Wars of the World with Fiona Hall

All the King’s Men is the centerpiece of Fiona Hall’s installation work Wrong Way Time that was exhibited in the Australian Pavilion at the 2015 Venice Biennale. Recently acquired by the Art Gallery of South Australia, All the King’s Men is one of the gallery’s most significant acquisitions to date.

The work is comprised of 20 human-sized heads installed so they are free-hanging. The heads are made from knitted camouflage garments from different militaries of nations currently involved in conflicts in different parts of the world: Iraq, Ukraine, Russia, Sri Lanka, Australia, Germany, Estonia, France and Italy. Some of the heads are figurative while others are disfigured with missing or distorted features and include other elements like teeth, bones, horns, dice and glass.

war-worlds-fiona-hall-adelaide-review-all-the-kings-menFiona Hall, Australia, born 1953, All the King’s men, 2014‑15, Adelaide, knitted military uniforms, wire, bone, horns, teeth, dice, glass and mixed media, (dimensions variable);  Courtesy the artist and Roslyn Oxley9 Gallery, Sydney. Photo Clayton Glen

“There are materials that are discarded remnants from another life,” Hall says. “The way they are used in each of the heads is very purposefully selected for each piece.” All the King’s Men reflects the current state of play in terms of global conflicts, world finances and the environment. The title for the exhibition comes from the line in the nursery rhyme Humpty Dumpty and references the fact that it’s not the king who goes and fights the battle but the foot soldiers who go on his behalf, with the heads representing these fallen soldiers.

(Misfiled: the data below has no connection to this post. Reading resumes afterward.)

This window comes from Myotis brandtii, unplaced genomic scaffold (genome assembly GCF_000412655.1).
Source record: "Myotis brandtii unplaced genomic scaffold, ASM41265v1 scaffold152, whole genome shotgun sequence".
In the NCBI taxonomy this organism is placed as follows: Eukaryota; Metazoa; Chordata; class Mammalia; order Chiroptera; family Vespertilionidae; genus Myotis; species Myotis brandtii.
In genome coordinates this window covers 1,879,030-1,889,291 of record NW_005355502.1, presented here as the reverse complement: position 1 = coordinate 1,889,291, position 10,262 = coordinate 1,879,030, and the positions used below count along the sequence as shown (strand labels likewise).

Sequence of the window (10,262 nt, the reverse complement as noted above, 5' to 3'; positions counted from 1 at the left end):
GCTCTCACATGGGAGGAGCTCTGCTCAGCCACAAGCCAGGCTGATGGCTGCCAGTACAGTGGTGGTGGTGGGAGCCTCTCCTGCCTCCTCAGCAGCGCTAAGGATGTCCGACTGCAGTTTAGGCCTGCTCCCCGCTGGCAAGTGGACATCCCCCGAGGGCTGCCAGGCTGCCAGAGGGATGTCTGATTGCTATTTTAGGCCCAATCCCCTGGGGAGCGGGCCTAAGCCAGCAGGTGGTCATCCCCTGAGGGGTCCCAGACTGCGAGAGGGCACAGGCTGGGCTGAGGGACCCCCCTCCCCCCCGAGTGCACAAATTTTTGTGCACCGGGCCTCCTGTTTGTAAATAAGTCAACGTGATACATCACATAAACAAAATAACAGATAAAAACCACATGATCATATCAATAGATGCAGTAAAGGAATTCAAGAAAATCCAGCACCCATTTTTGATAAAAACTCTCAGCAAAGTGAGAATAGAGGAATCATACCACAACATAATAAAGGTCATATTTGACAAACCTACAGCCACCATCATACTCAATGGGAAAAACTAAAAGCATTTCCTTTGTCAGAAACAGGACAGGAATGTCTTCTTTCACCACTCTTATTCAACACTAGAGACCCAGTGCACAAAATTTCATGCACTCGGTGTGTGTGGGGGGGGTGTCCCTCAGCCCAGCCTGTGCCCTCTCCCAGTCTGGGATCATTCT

war-worlds-fiona-hall-adelaide-review-all-the-kings-menFiona Hall, Australia, born 1953, All the King’s men, 2014‑15, Adelaide, knitted military uniforms, wire, bone, horns, teeth, dice, glass and mixed media, (dimensions variable);  Courtesy the artist and Roslyn Oxley9 Gallery, Sydney. Photo Clayton Glen

All the King’s Men also highlights the complexity of military garments. Many of the patterns are repeated but with different permutations and countries regularly redesign them to keep enemies on their toes. While Hall has used some of these garments in ways that make it difficult to recognise which nation they belong to, it’s often easy to recognise the pattern of your own country. “Many of the patterns are quite abstract and don’t carry much conceptual weight particularly if you don’t know what war they belong to but that reflects the modern nature of conflict,” she says. “If you look at current conflicts, like the one in the Middle East, there are a confusing number of militaries involved.” war-worlds-fiona-hall-adelaide-review-all-the-kings-men With very little changing on the world stage since Hall made the work, it is just as relevant today as when it was first exhibited in 2015. “The work is essentially about the endless conflicts that the world seems to perpetually undergo,” she says. “With the state of play that has happened post making the work, things are not changing for the better.” Fiona Hall: All the King’s Men Art Gallery of South Australia Friday, July 29 to Saturday, December 31 artgallery.sa.gov.au Header image: Fiona Hall, All the King’s men, 2014‑15, Courtesy the artist and Roslyn Oxley9 Gallery, Sydney. Photo Clayton Glen

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